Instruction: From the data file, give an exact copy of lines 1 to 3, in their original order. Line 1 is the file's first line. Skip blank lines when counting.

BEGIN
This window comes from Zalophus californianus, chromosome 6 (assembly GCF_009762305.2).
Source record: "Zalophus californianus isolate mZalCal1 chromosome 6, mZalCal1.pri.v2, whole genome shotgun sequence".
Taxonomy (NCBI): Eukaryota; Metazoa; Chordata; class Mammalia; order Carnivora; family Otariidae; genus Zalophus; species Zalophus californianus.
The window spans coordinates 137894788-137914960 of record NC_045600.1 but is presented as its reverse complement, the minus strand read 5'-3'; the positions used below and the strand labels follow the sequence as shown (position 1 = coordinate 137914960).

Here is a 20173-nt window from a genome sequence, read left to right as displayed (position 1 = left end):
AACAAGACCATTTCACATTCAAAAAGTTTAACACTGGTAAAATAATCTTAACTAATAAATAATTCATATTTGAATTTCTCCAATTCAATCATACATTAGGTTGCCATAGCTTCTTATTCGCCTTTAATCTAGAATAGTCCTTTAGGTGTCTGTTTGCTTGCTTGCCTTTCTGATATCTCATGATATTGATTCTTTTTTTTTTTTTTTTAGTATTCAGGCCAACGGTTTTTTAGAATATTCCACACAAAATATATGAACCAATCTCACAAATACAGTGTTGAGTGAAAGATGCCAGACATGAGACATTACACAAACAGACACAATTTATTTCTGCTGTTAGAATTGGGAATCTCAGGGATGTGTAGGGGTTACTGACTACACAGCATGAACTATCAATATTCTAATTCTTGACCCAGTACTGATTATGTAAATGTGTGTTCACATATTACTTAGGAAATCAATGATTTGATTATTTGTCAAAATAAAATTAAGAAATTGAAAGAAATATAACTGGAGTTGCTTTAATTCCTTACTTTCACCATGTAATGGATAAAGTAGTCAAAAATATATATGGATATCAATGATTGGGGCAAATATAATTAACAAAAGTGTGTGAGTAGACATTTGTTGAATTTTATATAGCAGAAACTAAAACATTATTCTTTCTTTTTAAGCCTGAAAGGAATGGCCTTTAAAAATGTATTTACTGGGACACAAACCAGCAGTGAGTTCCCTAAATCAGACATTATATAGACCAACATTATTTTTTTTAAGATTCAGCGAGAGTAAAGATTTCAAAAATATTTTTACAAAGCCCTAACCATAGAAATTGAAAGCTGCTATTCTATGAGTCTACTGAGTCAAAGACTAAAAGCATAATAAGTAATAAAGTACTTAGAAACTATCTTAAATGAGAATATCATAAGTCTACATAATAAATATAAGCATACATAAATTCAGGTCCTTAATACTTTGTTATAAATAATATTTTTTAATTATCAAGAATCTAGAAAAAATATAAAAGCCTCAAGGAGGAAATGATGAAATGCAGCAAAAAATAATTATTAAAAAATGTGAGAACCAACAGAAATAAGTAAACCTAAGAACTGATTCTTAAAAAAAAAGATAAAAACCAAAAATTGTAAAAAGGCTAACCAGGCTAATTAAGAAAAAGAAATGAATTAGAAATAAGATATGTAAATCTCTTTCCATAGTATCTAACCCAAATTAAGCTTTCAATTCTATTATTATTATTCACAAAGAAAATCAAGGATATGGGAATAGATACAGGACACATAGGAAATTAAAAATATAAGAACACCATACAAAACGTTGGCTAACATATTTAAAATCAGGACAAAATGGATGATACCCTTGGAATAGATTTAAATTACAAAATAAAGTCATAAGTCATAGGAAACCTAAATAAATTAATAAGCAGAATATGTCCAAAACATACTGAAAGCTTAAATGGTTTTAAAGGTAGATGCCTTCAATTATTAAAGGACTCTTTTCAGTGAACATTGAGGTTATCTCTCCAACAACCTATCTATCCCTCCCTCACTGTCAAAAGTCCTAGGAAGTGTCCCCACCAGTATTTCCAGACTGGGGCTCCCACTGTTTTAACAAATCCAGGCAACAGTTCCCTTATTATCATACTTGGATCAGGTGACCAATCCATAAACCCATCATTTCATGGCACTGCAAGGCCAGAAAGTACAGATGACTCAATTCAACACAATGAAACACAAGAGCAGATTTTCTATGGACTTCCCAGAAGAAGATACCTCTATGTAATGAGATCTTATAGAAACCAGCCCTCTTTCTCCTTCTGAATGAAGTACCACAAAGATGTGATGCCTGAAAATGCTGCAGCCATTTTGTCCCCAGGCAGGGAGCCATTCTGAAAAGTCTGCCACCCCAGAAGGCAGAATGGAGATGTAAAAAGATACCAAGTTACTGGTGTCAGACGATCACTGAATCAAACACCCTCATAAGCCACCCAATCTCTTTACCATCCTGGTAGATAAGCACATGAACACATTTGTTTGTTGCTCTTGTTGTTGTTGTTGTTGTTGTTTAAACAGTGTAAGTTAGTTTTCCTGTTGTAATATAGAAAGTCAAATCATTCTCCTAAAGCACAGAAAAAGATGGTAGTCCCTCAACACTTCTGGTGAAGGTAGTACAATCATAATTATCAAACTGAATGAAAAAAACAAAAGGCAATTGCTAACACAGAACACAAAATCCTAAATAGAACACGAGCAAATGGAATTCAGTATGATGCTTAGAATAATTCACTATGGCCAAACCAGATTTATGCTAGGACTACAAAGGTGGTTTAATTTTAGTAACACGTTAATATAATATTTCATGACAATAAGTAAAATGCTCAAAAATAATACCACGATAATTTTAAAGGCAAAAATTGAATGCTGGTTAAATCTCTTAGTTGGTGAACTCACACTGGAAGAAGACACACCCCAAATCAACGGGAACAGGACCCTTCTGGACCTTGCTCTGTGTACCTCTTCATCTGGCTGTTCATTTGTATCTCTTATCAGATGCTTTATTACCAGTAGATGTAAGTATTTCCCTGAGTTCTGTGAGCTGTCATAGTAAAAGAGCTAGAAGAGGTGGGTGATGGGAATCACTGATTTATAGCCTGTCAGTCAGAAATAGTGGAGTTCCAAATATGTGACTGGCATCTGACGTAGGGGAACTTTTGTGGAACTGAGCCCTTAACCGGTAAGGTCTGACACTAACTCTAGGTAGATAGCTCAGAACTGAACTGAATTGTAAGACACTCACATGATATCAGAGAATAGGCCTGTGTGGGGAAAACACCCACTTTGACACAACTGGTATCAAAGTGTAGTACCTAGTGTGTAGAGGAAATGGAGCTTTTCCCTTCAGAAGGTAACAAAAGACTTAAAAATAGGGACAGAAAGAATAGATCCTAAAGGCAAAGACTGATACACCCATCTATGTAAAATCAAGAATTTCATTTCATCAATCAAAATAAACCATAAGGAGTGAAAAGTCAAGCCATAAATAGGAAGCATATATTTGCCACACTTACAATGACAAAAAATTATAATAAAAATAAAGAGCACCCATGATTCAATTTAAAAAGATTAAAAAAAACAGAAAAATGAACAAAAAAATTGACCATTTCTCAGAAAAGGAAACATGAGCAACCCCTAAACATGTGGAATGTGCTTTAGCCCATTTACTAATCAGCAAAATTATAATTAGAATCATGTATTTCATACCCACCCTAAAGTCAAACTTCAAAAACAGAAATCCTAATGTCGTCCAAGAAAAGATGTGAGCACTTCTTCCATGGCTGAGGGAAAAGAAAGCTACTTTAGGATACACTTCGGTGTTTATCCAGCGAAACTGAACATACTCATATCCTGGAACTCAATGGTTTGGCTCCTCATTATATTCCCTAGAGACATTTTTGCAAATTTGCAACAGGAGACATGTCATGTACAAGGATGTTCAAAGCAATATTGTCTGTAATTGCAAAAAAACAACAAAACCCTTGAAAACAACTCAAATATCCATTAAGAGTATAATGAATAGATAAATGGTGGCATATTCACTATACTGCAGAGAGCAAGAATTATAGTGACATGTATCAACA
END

This window comes from Zalophus californianus, chromosome 6 (assembly GCF_009762305.2).
Source record: "Zalophus californianus isolate mZalCal1 chromosome 6, mZalCal1.pri.v2, whole genome shotgun sequence".
Taxonomy (NCBI): Eukaryota; Metazoa; Chordata; class Mammalia; order Carnivora; family Otariidae; genus Zalophus; species Zalophus californianus.